The word, ‘cruise,’ may be a misnomer here, as it is likely to conjure images of peaceful emerald waters and lush tropical destinations. In the case of this little known but weirdly fascinating New York tourist attraction, ‘cruise’ denotes a four-hour tour that covers New York’s little known cluster of small islands along the East River, each of which has its own almost forgotten history. These include: Roosevelt Island Randall’s, Riker's and Hart’s Islands.

There is no other New York tour like this one.

These New York islands served as ‘throw away and forget about’ repositories for those who were considered unfit to live among the city’s already bursting population.

They were used for quarantine, confinement or punishment. This included the city’s indigent; the mentally ill; criminals and Mary Mallon, aka Typhoid Mary, who was confined for many years and died in a sanitarium located on Northern Brother Island in 1938.

Here’s a little history about these New York islands

Blackwell’s Island has been known by several names, including Welfare Island, and since 1971, as the residential community of Roosevelt Island. At one time, it housed an asylum; a prison, a hospital for the poor and a quarantine hospital for smallpox victims. Hart Island was a prisoner-of-war camp for Confederate soldiers during the Civil War; a tuberculosis sanatorium and the site of the largest, tax-funded potter’s field (45 acres) in the world, where more than a million people are anonymously buried.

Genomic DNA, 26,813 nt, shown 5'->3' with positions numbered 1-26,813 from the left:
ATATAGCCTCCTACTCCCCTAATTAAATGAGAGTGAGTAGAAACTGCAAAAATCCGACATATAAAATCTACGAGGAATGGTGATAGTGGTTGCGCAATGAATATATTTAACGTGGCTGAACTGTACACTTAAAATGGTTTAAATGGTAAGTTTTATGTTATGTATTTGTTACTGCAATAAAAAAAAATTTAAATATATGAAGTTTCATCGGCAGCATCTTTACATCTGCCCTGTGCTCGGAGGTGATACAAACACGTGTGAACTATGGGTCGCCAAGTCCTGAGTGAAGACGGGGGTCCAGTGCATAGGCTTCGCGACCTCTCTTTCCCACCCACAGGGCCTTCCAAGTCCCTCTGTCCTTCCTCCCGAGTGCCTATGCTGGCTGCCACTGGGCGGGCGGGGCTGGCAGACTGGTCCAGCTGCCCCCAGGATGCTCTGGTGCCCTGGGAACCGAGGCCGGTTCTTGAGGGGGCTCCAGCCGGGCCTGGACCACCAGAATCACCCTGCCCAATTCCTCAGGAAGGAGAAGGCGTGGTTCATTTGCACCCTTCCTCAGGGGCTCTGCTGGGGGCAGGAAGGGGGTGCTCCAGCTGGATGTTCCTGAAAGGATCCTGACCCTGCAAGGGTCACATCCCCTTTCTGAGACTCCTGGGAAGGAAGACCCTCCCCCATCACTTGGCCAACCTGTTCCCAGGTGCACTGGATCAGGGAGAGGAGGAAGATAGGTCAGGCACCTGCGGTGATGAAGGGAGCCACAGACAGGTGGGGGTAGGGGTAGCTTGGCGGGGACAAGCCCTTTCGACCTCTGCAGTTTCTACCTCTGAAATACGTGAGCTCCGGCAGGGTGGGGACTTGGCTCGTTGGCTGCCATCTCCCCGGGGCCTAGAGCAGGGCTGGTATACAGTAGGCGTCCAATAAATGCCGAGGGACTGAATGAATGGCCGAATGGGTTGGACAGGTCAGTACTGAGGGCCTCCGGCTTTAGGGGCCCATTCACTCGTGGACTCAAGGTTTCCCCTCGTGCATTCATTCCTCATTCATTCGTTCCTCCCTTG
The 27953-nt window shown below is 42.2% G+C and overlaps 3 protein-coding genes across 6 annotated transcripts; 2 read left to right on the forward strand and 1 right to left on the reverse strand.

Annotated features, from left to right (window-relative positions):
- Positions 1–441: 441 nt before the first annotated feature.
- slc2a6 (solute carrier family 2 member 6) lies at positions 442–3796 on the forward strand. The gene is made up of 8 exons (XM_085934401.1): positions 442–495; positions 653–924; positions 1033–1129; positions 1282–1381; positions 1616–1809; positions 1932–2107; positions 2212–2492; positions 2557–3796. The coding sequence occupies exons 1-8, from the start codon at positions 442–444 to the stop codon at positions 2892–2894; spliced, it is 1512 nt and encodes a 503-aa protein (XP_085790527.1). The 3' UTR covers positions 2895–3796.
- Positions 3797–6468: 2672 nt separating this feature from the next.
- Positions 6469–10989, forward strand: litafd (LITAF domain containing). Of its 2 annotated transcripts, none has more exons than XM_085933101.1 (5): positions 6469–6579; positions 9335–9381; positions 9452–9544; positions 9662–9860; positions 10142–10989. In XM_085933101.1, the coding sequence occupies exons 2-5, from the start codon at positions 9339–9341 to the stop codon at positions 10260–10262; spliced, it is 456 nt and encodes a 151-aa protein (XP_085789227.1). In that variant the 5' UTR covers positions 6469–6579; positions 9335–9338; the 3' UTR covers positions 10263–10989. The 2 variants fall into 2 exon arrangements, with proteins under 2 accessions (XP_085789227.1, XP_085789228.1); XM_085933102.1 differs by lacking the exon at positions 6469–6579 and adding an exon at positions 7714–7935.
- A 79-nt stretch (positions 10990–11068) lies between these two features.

Although once separate, Randall’s and Ward’s Islands are now adjacent to each other. They share a similar history as their other island kin, serving as hospitals, cemeteries, and asylums. Today, the islands house several homeless shelters, psychiatric hospitals, a police and fire station, and a waste-water treatment plant.

The Water Table is known as 'Brooklyn’s First Dinner Boat.’

Water Table tour creators, managing partner and first mate, Sue Walsh, and founder, Captain Kelli Farwell, have transformed this World War II vessel into a New England-type tavern, offering gourmet-quality lunches of either Lobster Mac and Cheese or Kale Caesar Salad and desert with cocktails.

The tour departs from Greenpoint, Brooklyn, at the India Street pier, which during the week marks the spot where those who work across the East River board ferries headed for downtown and midtown office destinations.

In the words of Sue Walsh: “Brooklyn is more than just a geographic location. It is also an adjective, and a dining experience on a boat reflects what people in Brooklyn are looking for right now.”

The Water Table’s next tour is next week.

While it’s too late to buy tickets for this up-and-coming New York tourist attraction, which is slated for 11-3:00 PM on Sunday, August 21st, its fair game to watch for information when the one after that will take place. Current cost per person is $110 Early Bird / $125 General.

Price covers the cruise, lunch, dessert and unlimited beer.

All in all, the Water Table offers a unique cruise experience and one that will be remembered for years to come.

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